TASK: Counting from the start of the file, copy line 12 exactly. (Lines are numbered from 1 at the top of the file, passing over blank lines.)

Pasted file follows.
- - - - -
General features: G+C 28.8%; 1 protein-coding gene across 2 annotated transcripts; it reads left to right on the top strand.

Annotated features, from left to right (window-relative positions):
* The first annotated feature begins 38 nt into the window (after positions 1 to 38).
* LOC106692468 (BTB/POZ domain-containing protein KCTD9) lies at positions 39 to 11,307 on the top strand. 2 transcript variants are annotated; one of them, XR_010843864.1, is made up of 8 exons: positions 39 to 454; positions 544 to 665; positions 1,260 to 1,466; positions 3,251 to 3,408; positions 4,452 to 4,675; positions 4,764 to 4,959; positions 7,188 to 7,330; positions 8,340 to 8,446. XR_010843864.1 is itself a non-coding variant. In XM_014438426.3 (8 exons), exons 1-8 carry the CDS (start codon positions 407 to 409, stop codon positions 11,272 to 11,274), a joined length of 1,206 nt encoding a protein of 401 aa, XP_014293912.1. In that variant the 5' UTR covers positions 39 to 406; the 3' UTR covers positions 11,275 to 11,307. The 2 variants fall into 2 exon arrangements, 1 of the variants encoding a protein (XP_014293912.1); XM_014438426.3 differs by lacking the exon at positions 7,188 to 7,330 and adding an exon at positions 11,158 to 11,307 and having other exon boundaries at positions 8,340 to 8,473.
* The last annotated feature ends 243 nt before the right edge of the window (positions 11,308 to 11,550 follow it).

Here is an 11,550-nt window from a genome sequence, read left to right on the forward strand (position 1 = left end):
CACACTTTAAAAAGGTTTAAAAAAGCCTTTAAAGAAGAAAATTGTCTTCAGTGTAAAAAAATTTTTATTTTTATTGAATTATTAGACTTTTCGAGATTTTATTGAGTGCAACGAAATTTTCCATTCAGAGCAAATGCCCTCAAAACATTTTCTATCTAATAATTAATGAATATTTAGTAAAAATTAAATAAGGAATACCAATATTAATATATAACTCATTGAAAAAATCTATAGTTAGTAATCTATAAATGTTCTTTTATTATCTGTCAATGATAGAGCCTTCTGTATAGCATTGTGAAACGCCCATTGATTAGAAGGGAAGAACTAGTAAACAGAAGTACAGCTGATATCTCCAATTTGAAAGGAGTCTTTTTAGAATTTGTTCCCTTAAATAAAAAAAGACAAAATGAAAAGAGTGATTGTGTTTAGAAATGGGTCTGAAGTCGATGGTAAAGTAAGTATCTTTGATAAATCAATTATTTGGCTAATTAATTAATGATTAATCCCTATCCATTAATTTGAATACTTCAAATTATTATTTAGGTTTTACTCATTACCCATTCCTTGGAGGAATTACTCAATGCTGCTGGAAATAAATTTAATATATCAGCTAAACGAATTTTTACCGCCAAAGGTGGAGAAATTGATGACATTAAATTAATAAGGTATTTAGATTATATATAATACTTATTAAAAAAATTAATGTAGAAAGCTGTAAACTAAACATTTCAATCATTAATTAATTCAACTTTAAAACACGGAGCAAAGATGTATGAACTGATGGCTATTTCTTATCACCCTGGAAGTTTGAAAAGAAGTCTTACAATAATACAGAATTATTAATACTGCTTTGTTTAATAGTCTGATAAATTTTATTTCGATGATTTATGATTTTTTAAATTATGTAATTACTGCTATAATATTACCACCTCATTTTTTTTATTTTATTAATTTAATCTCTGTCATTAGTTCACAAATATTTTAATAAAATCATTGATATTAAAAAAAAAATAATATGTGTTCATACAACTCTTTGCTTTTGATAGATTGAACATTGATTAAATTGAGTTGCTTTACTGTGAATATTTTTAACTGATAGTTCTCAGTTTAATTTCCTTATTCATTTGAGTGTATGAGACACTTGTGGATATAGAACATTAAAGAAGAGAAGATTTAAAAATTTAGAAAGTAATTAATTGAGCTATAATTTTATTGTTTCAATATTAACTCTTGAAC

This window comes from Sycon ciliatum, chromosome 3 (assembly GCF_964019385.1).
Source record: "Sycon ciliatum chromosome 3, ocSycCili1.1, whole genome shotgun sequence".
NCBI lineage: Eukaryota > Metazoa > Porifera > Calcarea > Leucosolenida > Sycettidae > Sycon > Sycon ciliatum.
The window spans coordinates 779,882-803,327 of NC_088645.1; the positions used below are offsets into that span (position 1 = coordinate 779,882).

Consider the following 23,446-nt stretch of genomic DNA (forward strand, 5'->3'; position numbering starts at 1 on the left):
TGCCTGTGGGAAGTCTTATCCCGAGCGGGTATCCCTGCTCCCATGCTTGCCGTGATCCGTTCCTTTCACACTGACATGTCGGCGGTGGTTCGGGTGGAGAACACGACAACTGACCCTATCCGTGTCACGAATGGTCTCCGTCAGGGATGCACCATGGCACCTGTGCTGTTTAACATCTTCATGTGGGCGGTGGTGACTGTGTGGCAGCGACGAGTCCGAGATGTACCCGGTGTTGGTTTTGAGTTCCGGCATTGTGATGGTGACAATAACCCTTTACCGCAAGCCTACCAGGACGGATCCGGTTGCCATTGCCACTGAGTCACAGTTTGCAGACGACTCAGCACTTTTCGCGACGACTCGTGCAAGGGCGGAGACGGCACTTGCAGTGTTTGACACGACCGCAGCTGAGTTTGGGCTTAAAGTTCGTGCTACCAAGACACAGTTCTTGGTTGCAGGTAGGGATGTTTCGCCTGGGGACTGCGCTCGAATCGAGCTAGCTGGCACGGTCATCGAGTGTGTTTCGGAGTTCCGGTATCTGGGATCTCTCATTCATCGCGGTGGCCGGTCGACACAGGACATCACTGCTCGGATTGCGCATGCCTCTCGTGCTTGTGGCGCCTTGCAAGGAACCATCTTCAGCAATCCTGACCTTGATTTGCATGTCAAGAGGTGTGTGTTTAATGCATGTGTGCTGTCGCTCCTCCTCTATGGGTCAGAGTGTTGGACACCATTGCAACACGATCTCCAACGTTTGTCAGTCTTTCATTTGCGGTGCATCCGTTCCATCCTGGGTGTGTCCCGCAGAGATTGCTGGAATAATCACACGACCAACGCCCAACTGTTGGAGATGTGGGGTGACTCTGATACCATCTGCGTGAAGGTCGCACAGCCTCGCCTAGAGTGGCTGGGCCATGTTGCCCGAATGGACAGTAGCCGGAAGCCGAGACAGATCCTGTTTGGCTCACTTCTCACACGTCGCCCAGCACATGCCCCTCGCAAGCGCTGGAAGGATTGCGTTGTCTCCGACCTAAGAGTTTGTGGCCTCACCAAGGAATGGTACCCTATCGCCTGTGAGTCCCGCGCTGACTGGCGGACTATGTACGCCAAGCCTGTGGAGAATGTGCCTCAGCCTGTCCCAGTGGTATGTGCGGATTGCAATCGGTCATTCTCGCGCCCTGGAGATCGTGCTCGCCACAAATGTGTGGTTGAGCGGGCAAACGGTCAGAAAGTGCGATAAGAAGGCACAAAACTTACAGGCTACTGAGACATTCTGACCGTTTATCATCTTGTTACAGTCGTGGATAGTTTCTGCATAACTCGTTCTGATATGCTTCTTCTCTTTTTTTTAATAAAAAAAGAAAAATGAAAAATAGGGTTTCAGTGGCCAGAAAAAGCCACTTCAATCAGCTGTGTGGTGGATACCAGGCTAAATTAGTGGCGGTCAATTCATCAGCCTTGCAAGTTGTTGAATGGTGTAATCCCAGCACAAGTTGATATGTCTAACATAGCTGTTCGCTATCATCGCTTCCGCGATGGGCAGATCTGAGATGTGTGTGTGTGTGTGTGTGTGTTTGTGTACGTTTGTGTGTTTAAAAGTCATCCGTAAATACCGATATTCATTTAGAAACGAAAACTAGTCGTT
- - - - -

Consider the following 23,446-nt stretch of genomic DNA (forward strand, 5'->3'; position numbering starts at 1 on the left):